Auto Emission Testing and Standards
Auto Emission Testing and Standards
AUTO EMISSION TESTING AND STANDARDS
AUTO EMISSION TESTING AND STANDARDS. In 1967, the United States congress passed the Air Quality Act, authorizing the Secretary of Health, Education, and Welfare to establish different air quality regions in the United States. Most of the responsibility for setting air quality standards and enforcing them was left to the individual states. Believing the act lacked enough punch for enforcement, Congress passed the Clean Air Act in 1970, which set deadlines for cleaning pollutants out of America's air. In response, President Richard Nixon created the Environmental Protection Agency (EPA), on 2 December 1970.
At the time, the EPA initiated research into testing automobile emissions for pollutants, but its powers to enforce regulations were weak. In 1973, Congress passed amendments to the Clean Air Act mandating the use of catalytic converters and the testing of converters every 50,000 miles by 1975. General Motors surprised almost everyone by having catalytic converters installed in nearly all of its new cars within one year. In 1974, Honda responded with the Compound Vortex Controlled Combustion (CVCC) engine, which burned fuel so cleanly it met emission standards without a catalytic converter.
The long battle to eliminate lead from gasoline was begun in 1973, after numerous scientific reports linking even small amounts of lead in the atmosphere to poor health, especially for children. At the time, 200,000 tons of lead were used in gasoline per year. The EPA mandated 1.7 grams per gallon by July 1, 1975, 1.2 grams by July 1, 1976, 0.9 grams by July 1, 1977, and 0.6 grams by July 1, 1978. The EPA further ordered that at least one grade of gasoline had to be lead free to protect catalytic converters. Small refineries were given an extension to 1 July 1977 to meet the lead-free gasoline requirement. In 1975, the EPA required all foreign-made automobiles to have catalytic converters.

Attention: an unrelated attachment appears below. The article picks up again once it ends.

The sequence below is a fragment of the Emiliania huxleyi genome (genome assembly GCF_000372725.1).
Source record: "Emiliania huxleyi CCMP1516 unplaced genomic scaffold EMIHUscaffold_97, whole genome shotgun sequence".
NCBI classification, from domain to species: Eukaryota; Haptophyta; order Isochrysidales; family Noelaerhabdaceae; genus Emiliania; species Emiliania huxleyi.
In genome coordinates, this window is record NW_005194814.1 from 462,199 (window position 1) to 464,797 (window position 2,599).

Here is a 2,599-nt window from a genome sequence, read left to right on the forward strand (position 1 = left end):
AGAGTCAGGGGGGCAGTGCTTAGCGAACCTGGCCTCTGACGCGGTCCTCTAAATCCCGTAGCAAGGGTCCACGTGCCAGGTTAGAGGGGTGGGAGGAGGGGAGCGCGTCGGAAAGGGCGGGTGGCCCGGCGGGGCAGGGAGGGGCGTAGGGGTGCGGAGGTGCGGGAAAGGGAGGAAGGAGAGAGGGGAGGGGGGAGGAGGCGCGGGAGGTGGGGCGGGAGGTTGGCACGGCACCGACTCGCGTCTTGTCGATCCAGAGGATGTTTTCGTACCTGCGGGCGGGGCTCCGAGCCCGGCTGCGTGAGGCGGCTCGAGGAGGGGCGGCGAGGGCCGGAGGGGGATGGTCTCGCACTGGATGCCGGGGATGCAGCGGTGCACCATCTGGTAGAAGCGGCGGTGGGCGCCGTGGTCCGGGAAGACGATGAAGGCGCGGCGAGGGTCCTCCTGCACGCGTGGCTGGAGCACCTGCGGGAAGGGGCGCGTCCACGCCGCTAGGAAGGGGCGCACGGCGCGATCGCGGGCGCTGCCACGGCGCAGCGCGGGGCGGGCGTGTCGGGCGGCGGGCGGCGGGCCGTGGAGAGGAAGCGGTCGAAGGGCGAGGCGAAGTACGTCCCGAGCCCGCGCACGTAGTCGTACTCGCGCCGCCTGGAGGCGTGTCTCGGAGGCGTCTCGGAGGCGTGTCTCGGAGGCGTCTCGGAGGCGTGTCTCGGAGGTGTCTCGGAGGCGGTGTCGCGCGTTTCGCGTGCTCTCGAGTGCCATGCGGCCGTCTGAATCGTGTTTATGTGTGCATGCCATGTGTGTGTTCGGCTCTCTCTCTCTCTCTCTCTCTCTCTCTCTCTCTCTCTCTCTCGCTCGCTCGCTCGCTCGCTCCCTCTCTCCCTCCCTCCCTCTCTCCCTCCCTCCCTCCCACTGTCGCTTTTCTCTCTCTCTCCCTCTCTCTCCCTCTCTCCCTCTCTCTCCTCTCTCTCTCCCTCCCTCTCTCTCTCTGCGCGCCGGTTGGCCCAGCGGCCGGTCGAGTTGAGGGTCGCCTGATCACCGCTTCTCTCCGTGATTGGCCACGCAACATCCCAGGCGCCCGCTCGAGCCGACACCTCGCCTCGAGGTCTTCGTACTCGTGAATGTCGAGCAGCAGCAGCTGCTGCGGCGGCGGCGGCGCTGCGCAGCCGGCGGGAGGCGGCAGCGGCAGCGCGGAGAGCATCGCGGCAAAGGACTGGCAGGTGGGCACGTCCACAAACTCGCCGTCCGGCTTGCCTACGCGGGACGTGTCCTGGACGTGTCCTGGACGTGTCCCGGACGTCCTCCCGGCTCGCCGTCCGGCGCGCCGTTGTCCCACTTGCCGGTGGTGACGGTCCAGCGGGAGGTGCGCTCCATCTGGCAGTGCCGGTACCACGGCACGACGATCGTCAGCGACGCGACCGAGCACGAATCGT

Congress' Clean Air Act Amendments of 1977 weakened EPA standards on automobile emissions, especially for lead. New Jersey and California responded by creating their own stricter regulations for emissions. In 1978, the EPA again tried to set nationwide regulations to control lead emissions, mandating all grades of gasoline be lead free by October 1979. Gasoline manufacturers complained that the rules were too strict, and Congress weakened automobile emissions standards, even though environmental groups sued the EPA to enforce the stricter standards. In 1985, the EPA passed stricter emission standards, including a stricter standard for lead. Before the new standard, lead content was allowed to be 1.1 grams per gallon; the new regulation set a maximum of 0.1 grams per gallon and a deadline to meet the standard of 1 January 1986. This was an urgent matter, because lead ruined the ability of catalytic converters to control the emissions of ozone, nitrogen oxides, and soot.
In November 1990, Congress passed the Clean Air Act Amendments of 1990, requiring lead-free gasoline and an end to ozone and soot emissions. On 29 January 1996, the EPA announced revisions of its emission regulations in light of the Congressional mandate, declaring the use of leaded gasoline against the law. On 16 November 1999, the EPA issued a report claiming that the reduction in automobile pollution would save 23,000 lives by 2010 and had already saved the American economy four times as much as it has spent on low-emission engines and catalytic converters.
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Walsh, Campion. "The Regulatory Toll." Wall Street Journal (13 September 1999): R9.